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Dell services push to include ASPs, consultants

The company will announce on Thursday a program that will make it easier for its customers to find consulting help.

Dell Computer will announce on Thursday a program that will make it easier for its customers to find consulting help.

Under the Dell Data Center Direct Certification program, the Round Rock, Texas-based PC manufacturer will create a referral list of consultants and ASPs (application service providers) for Dell customers that need to outsource back-end computing functions, such as managing e-commerce sites.

Although it rose to prominence through low-cost manufacturing and direct sales, Dell has in the past 18 months increased its focus on selling services. Part of the shift comes as a result of the company's changing product mix. It sells more servers and storage systems now than in the past, and many businesses are choosing to turn over the management of this sort of back-end hardware to third parties.

While competitors such as IBM and Hewlett-Packard have often relied on internal service organizations to provide many of these functions, Dell has historically teamed with third parties such as Unisys. Recently, however, Dell has expanded its internal service organizations.

Dell began with Internet service provider certification programs, later expanding to ASPs. Now it is going to bat for large corporate customers in the hunt for service providers who offer data center-based outsourcing services. The company officially inked a new billion-dollar agreement with Unisys on Wednesday.

Dell, as part of the new program, will partner with four or five large service providers, qualifying them on the technological nuances of using Dell hardware in various computing environments.

"We're going in there and we're helping them build reliable e-infrastructure," said Mike Nabhan, a brand manager in Dell's Enterprise Service Provider Program.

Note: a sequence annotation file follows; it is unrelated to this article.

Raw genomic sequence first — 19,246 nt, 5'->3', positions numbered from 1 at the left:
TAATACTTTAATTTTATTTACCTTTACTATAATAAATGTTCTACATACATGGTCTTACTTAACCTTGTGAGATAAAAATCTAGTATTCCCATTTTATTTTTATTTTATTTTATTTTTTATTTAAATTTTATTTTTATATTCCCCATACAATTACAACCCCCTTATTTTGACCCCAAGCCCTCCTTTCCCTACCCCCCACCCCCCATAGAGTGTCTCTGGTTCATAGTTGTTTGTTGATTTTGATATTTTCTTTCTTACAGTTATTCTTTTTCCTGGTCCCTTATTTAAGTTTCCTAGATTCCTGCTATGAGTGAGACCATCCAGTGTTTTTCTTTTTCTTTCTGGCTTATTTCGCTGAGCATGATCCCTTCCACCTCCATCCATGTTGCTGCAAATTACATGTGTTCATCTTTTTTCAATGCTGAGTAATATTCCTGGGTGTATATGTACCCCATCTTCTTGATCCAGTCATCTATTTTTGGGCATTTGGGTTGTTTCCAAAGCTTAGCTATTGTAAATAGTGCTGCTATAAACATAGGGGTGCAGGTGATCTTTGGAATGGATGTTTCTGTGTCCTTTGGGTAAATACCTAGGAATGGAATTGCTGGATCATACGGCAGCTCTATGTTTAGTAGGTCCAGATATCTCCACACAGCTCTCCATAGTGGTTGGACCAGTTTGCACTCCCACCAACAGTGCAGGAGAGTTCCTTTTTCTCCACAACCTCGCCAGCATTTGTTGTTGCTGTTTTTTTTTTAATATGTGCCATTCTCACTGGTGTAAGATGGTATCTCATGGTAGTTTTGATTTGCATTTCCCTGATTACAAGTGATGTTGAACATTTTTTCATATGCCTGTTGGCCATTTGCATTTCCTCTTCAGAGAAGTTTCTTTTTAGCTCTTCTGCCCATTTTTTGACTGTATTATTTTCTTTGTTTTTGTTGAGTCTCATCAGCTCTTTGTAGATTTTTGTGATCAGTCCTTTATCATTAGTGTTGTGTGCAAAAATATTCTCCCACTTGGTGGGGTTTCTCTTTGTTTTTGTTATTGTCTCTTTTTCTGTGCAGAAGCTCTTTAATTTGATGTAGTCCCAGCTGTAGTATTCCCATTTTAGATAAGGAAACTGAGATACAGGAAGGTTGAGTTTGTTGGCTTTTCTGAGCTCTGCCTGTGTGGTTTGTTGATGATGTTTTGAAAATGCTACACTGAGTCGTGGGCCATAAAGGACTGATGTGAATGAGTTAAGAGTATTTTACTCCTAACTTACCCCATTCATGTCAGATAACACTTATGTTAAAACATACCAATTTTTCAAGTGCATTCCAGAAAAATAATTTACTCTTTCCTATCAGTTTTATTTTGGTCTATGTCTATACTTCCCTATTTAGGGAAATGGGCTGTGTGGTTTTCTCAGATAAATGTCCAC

The company plans to limit the program, however, to deliver better services to its larger information technology customers.

"We're going to recognize and promote these partners," Nabhan said. But, he added, "We're going to pick and choose just a few. Probably just a handful."

Dell will test network architecture, bandwidth capabilities, security and disaster recovery, among other aspects of a data center. The evaluation program also includes training and validation, in which simulated failures will be used as a test of the data center.

Hardware and validation maintenance steps round out the program. Those service providers that partner with Dell will also be able to market their status under a Dell Data Certified logo.

Dell is following in the footsteps of some other hardware sellers, such as Sun Microsystems, which touts its SunTone program as the Good Housekeeping seal for the Net, said John Madden, analyst with Summit Strategies in Boston.

"It makes sense, particularly since Dell is trying to diversify itself" from being just a PC maker, Madden said.

"There are a couple of ways you can look at it. From a data center perspective...ultimately that may help Dell bring in potential customers," Madden said. "On the other hand, I think there needs to be some teeth to these programs.

"There needs to be some real kind of testing on availability, among other things, for customers to believe that these programs have any value--though it sounds like Dell is recognizing that."

Under the program, Dell will also put a new support team into service. The team will include systems consultants with expertise in data centers. As part of a new Enterprise Expertise Center, the team will offer a single point of contact and customer system availability guaranties, the company said.